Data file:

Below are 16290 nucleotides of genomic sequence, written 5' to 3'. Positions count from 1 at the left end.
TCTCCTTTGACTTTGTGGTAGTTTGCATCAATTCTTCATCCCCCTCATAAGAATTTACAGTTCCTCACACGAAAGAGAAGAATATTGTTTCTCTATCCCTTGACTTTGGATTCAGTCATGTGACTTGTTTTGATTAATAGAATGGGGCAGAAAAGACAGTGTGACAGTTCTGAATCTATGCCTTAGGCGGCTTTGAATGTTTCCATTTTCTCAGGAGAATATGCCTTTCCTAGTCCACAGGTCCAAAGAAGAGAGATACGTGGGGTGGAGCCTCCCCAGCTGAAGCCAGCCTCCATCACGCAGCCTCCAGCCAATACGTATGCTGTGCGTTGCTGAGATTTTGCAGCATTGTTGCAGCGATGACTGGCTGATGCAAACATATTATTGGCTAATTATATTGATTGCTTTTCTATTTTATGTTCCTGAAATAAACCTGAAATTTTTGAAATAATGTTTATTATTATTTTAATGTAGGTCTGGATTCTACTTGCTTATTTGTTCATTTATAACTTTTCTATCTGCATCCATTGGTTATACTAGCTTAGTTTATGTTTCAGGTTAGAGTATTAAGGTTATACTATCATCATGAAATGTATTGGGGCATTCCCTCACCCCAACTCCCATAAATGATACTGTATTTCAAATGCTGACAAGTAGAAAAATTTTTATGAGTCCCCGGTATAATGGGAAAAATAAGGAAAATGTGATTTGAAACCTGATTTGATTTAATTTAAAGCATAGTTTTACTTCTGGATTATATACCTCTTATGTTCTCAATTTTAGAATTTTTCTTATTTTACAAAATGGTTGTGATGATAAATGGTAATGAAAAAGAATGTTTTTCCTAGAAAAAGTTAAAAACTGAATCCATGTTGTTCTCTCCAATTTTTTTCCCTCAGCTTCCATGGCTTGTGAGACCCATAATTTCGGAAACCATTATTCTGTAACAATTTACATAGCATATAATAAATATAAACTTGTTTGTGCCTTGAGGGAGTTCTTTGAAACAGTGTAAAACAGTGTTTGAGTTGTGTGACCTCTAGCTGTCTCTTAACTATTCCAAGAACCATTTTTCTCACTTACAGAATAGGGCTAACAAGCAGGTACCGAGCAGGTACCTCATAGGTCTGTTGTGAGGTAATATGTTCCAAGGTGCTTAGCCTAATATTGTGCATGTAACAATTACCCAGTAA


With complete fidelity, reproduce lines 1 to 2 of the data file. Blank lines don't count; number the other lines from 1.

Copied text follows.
Below are 16290 nucleotides of genomic sequence, written 5' to 3'. Positions count from 1 at the left end.
TCTCCTTTGACTTTGTGGTAGTTTGCATCAATTCTTCATCCCCCTCATAAGAATTTACAGTTCCTCACACGAAAGAGAAGAATATTGTTTCTCTATCCCTTGACTTTGGATTCAGTCATGTGACTTGTTTTGATTAATAGAATGGGGCAGAAAAGACAGTGTGACAGTTCTGAATCTATGCCTTAGGCGGCTTTGAATGTTTCCATTTTCTCAGGAGAATATGCCTTTCCTAGTCCACAGGTCCAAAGAAGAGAGATACGTGGGGTGGAGCCTCCCCAGCTGAAGCCAGCCTCCATCACGCAGCCTCCAGCCAATACGTATGCTGTGCGTTGCTGAGATTTTGCAGCATTGTTGCAGCGATGACTGGCTGATGCAAACATATTATTGGCTAATTATATTGATTGCTTTTCTATTTTATGTTCCTGAAATAAACCTGAAATTTTTGAAATAATGTTTATTATTATTTTAATGTAGGTCTGGATTCTACTTGCTTATTTGTTCATTTATAACTTTTCTATCTGCATCCATTGGTTATACTAGCTTAGTTTATGTTTCAGGTTAGAGTATTAAGGTTATACTATCATCATGAAATGTATTGGGGCATTCCCTCACCCCAACTCCCATAAATGATACTGTATTTCAAATGCTGACAAGTAGAAAAATTTTTATGAGTCCCCGGTATAATGGGAAAAATAAGGAAAATGTGATTTGAAACCTGATTTGATTTAATTTAAAGCATAGTTTTACTTCTGGATTATATACCTCTTATGTTCTCAATTTTAGAATTTTTCTTATTTTACAAAATGGTTGTGATGATAAATGGTAATGAAAAAGAATGTTTTTCCTAGAAAAAGTTAAAAACTGAATCCATGTTGTTCTCTCCAATTTTTTTCCCTCAGCTTCCATGGCTTGTGAGACCCATAATTTCGGAAACCATTATTCTGTAACAATTTACATAGCATATAATAAATATAAACTTGTTTGTGCCTTGAGGGAGTTCTTTGAAACAGTGTAAAACAGTGTTTGAGTTGTGTGACCTCTAGCTGTCTCTTAACTATTCCAAGAACCATTTTTCTCACTTACAGAATAGGGCTAACAAGCAGGTACCGAGCAGGTACCTCATAGGTCTGTTGTGAGGTAATATGTTCCAAGGTGCTTAGCCTAATATTGTGCATGTAACAATTACCCAGTAA